Title : A retrospective exploration of in-hospital rehabilitation findings in post-stroke patients: functional measures and complications
Background: Stroke is a disabling disease due to its functional impairments and complications. In this study, we aimed to examine the clinical profiles, practical outcomes, and complications during rehabilitation of patients hospitalized with stroke.
Methods: In this single center, retrospective study, 49 patients who experienced stroke (post-stroke time range, 1–72 months; mean age 56 ± 13.17 years; sex, 40 men and 9 women; stroke etiology, 61.2% ischemic; hemiplegic side, 57.1% left; median length of hospital stay, 102.69 ± 86.17 days) were assessed between January 03, 2020 and January 03, 2022. Comparisons and correlations between Brunnstrom motor staging, Functional Ambulation Scale, and Barthel Index of activities of daily living scores as well as complications recorded at hospital admission, stay and discharge were statistically analyzed.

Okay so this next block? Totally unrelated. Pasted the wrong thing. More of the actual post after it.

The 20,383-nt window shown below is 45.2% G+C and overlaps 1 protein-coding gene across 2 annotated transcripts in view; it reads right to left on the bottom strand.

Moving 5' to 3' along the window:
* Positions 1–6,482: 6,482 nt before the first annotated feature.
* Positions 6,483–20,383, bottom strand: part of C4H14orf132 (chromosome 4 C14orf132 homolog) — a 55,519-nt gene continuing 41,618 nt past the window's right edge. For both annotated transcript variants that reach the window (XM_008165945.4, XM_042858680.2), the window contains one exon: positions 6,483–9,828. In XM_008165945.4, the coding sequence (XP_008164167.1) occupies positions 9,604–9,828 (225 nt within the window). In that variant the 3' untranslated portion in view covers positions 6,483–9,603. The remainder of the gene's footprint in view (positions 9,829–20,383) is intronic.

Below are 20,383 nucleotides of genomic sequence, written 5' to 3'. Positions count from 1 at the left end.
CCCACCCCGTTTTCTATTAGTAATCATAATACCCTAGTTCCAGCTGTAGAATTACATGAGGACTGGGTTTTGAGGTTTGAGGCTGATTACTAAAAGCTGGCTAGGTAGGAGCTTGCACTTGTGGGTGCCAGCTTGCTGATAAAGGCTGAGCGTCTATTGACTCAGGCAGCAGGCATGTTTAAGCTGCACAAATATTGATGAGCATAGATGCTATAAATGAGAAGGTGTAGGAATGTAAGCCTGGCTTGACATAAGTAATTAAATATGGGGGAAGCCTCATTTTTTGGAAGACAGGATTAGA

Results: A statistically significant improvement in Brunnstrom motor staging, Functional Ambulation Scale, and Barthel Index scores was observed at discharge compared to those at hospital admission (p<0.001). The most common complications during inpatient rehabilitation were urinary tract infections, pneumonia, decubitus, and conjunctivitis (75.51%, 38.78%, 18.37%, and 10.2%, respectively). Correlation analysis showed a significant negative correlation between the improved Functional Ambulation Scale and Barthel Index scores and decreased risk of complications (Spearman’s rho r = -0.419 and r = -0.565 for pneumonia; r = -0.362 and r = -0.305 for decubitus; r = -0.299 and r = -0.380 for conjunctivitis, respectively).
Conclusion: The results of this study suggest that improvement in functional measures is essential during rehabilitation to decrease the risk of complications in patients post stroke. We believe that management, monitoring, and follow-up of post-stroke patients are high-priority issues to consider.